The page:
Change and certainty: plotting confidence intervals (2)

Introduction

In a previous post I discussed how to plot confidence intervals on observed probabilities. Using this method we can create graphs like the following. (Data is in the Excel spreadsheet we used previously: for this post I have added a second worksheet.)

The graph depicts both the observed probability of a particular form and the certainty that this observation is accurate. The ‘I’-shaped error bars depict the estimated range of the true value of the observation at a 95% confidence level (see Wallis 2013 for more details).

A note of caution: these probabilities are semasiological proportions (different uses of the same word) rather than onomasiological choices (see Choice vs. use).

An example graph plot showing the changing proportions of meanings of the verb think over time in the US TIME Magazine Corpus, with Wilson score intervals, after Levin (2013). Many thanks to Magnus for the data!

In this post I discuss ways in which we can plot intervals on changes (differences) rather than single probabilities.

The clearer our visualisations, the better we can understand our own data, focus our explanations on significant results and communicate our results to others. Continue reading

Choosing the right test

Introduction

One of the most common questions a new researcher has to deal with is the following:

what is the right statistical test for my purpose?

To answer this question we must distinguish between

  1. different experimental designs, and
  2. optimum methods for testing significance.

In corpus linguistics, many research questions involve choice. The speaker can say shall or will, choose to add a postmodifying clause to an NP or not, etc. If we want to know what factors influence this choice then these factors are termed independent variables (IVs) and the choice is  the dependent variable (DV). These choices are mutually exclusive alternatives. Framing the research question like this immediately helps us focus in on the appropriate class of tests.  Continue reading

A statistics crib sheet

Confidence intervalsHandout

Confidence intervals on an observed rate p should be computed using the Wilson score interval method. A confidence interval on an observation p represents the range that the true population value, P (which we cannot observe directly) may take, at a given level of confidence (e.g. 95%).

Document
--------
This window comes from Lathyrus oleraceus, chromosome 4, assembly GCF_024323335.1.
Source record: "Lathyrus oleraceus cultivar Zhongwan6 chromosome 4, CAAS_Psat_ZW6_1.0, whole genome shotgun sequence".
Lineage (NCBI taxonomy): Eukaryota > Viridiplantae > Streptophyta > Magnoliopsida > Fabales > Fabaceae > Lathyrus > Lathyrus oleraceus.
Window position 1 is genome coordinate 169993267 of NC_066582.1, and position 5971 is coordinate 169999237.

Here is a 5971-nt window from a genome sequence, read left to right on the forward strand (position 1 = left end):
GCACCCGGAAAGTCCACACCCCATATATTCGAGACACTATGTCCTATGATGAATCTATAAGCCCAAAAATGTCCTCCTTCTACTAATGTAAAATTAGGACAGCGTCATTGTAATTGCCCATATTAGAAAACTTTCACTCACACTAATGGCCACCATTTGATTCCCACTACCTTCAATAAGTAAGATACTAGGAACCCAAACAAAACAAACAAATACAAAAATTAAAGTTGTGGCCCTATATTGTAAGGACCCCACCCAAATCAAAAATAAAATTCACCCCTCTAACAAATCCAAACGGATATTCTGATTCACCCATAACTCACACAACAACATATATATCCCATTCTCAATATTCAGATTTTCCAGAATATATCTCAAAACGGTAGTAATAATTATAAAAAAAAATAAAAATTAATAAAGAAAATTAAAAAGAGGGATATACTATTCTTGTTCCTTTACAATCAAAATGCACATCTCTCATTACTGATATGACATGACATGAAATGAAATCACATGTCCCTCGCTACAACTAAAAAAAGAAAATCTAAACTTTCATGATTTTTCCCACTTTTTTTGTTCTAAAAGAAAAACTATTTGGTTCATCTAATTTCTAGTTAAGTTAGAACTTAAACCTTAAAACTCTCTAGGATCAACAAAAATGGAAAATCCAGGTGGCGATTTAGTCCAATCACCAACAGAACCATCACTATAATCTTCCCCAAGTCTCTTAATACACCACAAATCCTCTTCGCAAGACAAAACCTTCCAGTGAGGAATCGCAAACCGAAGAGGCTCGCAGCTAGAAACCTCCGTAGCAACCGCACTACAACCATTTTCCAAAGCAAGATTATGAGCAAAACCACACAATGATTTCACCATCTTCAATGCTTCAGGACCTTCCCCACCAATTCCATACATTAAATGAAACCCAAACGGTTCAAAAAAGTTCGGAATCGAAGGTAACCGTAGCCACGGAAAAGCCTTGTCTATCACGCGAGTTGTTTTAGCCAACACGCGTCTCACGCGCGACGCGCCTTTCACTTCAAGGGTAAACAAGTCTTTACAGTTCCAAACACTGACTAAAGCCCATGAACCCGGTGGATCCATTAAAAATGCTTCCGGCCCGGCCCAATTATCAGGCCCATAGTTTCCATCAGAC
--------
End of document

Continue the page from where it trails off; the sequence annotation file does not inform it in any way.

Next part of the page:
Note: Confidence intervals can be applied to onomasiological change (variation in choice) and semasiological change (variation in meaning), provided that P is free to vary from 0 to 1 (see Wallis 2012). Naturally, the interpretation of significant change in either case is different.

Methods for calculating intervals employ the Gaussian approximation to the Binomial distribution.

Confidence intervals on Expected (Population) values (P)

The Gaussian interval about P uses the mean and standard deviation as follows:

mean xP = F/N,
standard deviation S ≡ √P(1 – P)/N.

The Gaussian interval about P can be written as P ± E, where E = z.S, and z is the critical value of the standard Normal distribution at a given error level (e.g., 0.05). Although this is a bit of a mouthful, critical values of z are constant, so for any given level you can just substitute the constant for z. [z(0.05) = 1.95996 to six decimal places.]

In summary:

Gaussian intervalP ± z√P(1 – P)/N.

Confidence intervals on Observed (Sample) values (p)

We cannot use the same formula for confidence intervals about observations. Many people try to do this!

Most obviously, if p gets close to zero, the error e can exceed p, so the lower bound of the interval can fall below zero, which is clearly impossible! The problem is most apparent on smaller samples (larger intervals) and skewed values of p (close to 0 or 1).

The Gaussian is a reasonable approximation for an as-yet-unknown population probability P, it is incorrect for an interval around an observation p (Wallis 2013a). However the latter case is precisely where the Gaussian interval is used most often!

What is the correct method?

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Comparing χ² tests for separability

Abstract Paper (PDF)

This paper describes a series of statistical meta-tests for comparing independent contingency tables for different types of significant difference. Each experiment is carried out using Binomial or multinomial contingency statistics (χ², z, Fisher, log-likelihood tests, etc.). The meta-tests permit us to evaluate whether experiments have failed to replicate on new data; whether a particular data source or subcorpus obtains a significantly different result than another; or whether changing experimental parameters obtains a stronger effect.

Recognising when an experiment obtains a significantly different result and when it does not is an issue frequently overlooked in research publication. Papers are frequently published citing ‘p values’ or test scores suggesting a ‘stronger effect’ substituting for sound statistical reasoning. This paper sets out a series of tests which together illustrate the correct approach to this question.

The meta-tests presented are derived mathematically from the χ² test and the Wilson score interval, and consist of pairwise ‘point’ tests, ‘homogeneity’ tests and ‘goodness of fit’ tests. Meta-tests for comparing tests with one degree of freedom (e.g. ‘2 × 1’ and ‘2 × 2’ tests) are generalised to those of arbitrary size). Finally, we compare our approach with a competing approach offered by Zar (1999), which, while straightforward to calculate, turns out to be both less powerful and less robust.